California cities rank high for finding jobs in 2022

Despite the state's high unemployment claims, these two Bay Area cities are among the top 10 in the US for employment opportunities

California cities rank high for finding jobs in 2022

Although California is trailing behind the rest of the United States when it comes to recovering from the COVID-19 pandemic, two Bay Area cities are ripe with opportunity for job seekers.

WalletHub, a personal finance website based in Washington D.C., ranks San Francisco No. 3 and San Jose No. 9 in a study of 182 US cities based on job-market strength. Both cities tie for first place when it comes to highest monthly average starting salary, which certainly appeals to fresh college graduates and others just entering the workforce. After all, employers plan to hire 26.6% more graduates from the class of 2022 than they did from the class of 2021, according to the National Association of Colleges and Employers. Other key indicators in the ranking included job opportunities and employment growth.

It’s not all good news for “The Golden State,” though. Los Angeles and Long Beach rank near the bottom when it comes to fewest job opportunities. The latter shows up again when it comes to the highest unemployment rate, joining San Bernardino and Stockton. Meanwhile, Irvine has one of the lowest employment growth rates in the country. No surprise that Los Angeles, Long Beach and Glendale have some of the least affordable housing. And when it comes to longest average work and commute time, San Francisco ranks dead last.

Read more: California could raise minimum wage to $18 an hour

Last month, California made up about 22% of the country’s recent unemployment claims, even though it has 11.7% of the nation’s workforce, the Labor Department reported. In October, the state shared the top spot with Nevada for having the highest unemployment rate of 7.3%, well above the national figure of 4.6%.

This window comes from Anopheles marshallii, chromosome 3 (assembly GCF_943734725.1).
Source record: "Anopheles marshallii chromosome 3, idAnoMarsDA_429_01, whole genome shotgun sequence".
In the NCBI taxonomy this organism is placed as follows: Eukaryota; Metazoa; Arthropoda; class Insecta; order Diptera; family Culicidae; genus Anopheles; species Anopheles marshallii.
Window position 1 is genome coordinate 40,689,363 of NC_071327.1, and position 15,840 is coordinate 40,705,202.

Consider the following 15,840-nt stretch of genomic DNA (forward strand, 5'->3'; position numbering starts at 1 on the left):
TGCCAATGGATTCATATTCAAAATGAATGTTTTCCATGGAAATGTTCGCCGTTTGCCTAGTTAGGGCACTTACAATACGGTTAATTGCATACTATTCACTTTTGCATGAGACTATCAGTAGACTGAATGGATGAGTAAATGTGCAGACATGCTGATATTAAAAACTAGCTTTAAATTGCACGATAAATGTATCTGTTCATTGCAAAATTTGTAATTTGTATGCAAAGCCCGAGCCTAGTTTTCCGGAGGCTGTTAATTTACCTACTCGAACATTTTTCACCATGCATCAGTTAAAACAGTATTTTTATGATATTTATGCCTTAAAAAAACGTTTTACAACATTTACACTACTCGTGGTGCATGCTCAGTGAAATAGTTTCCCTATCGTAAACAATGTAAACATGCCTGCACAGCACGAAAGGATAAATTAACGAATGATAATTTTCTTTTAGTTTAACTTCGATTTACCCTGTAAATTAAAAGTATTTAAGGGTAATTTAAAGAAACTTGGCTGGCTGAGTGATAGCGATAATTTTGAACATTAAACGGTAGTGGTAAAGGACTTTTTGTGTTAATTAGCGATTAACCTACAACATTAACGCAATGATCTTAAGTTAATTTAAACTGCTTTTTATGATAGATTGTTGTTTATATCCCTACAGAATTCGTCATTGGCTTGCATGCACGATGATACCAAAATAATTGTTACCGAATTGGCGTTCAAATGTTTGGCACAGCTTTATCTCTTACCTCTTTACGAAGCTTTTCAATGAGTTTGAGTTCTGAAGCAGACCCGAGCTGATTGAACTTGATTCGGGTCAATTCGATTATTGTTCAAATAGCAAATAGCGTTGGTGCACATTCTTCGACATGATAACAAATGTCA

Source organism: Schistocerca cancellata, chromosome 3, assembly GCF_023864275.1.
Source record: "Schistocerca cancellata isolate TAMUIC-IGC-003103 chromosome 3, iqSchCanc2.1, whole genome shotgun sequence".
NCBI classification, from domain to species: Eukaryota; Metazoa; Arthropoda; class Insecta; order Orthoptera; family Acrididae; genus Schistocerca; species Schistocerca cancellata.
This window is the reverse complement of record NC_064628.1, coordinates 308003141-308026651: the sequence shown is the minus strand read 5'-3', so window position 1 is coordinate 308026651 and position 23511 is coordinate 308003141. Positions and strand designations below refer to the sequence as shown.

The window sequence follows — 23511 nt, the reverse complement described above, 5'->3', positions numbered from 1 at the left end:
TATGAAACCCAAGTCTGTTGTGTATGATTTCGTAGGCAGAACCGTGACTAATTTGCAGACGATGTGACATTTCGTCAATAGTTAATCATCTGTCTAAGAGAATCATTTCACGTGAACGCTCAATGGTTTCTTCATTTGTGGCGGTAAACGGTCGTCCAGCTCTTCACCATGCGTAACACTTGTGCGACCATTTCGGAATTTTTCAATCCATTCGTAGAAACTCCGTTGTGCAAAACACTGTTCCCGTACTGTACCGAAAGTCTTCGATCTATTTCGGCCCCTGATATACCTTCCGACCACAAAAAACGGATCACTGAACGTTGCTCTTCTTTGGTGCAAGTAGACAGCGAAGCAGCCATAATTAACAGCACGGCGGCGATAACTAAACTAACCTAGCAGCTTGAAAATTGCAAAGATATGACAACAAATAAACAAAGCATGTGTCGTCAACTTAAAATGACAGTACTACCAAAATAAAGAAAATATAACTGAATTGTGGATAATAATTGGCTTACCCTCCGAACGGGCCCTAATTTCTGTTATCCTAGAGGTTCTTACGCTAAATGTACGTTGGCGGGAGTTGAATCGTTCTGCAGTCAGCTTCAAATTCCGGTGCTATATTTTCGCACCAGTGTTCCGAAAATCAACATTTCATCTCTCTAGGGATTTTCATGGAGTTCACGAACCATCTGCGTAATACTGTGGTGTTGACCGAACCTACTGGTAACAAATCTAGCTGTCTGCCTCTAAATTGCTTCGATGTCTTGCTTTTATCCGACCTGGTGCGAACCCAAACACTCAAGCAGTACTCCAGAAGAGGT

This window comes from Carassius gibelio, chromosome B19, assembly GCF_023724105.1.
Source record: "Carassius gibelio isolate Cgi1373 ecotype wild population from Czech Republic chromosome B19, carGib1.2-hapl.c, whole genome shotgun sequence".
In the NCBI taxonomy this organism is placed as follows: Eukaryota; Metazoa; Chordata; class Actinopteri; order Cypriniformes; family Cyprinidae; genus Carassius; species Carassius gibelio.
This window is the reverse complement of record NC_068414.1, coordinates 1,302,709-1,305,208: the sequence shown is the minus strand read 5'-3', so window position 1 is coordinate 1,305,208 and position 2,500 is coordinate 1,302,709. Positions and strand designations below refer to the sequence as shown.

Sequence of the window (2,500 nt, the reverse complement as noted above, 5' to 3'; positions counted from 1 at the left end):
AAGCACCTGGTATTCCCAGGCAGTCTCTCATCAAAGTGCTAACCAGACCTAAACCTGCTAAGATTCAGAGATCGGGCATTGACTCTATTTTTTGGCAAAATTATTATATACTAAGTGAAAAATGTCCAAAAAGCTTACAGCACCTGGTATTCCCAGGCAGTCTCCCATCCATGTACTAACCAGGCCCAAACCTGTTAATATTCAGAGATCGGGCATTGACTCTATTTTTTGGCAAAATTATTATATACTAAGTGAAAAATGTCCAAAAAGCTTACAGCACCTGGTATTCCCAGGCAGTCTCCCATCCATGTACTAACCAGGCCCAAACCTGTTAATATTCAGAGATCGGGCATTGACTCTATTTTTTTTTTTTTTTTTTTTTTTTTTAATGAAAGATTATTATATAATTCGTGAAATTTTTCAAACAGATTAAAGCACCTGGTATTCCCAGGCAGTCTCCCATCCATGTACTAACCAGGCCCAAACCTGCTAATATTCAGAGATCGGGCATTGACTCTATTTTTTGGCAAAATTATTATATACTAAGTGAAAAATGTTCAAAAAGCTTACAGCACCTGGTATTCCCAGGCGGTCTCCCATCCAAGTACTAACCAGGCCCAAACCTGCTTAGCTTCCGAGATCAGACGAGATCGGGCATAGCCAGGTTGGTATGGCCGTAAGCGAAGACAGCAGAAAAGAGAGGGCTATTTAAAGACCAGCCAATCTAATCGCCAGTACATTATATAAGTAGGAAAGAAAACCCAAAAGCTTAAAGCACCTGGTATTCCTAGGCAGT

These numbers indicate that California is nowhere near achieving a complete recovery from the worst recession since the Great Depression. The California Center for Jobs & The Economy predicted that the state won’t be seeing an economic turnabout until the end of 2023. The primary reason for the consistent lag is that four industries the state significantly relies upon for economic activity – tourism, leisure, hospitality and entertainment – were all impacted by the pandemic.

During a recent Milken Institute and Cal Matters event, Somjita Mitra, chief of economic research at the California Department of Finance, said that since losing more than 3 million jobs between February and May 2020, the state gained back more than 2 million jobs. However, it’s still more than 900,000 short of its February 2020 standing.

It’s become apparent that people aren’t ready to return to work, especially in vulnerable industries like hospitality and retail. Companies are contending with the fact that employees aren’t interested in coming back to low-wage sectors while consumer prices are on the rise due to historic inflation. Plus, with the threat of Omicron and the availability of unemployment benefits, employees are more likely to hand in their two-week notice. In September, California reached the highest number of resignations with more than 400,000 people quitting their jobs, according to the Public Policy Institute of California.

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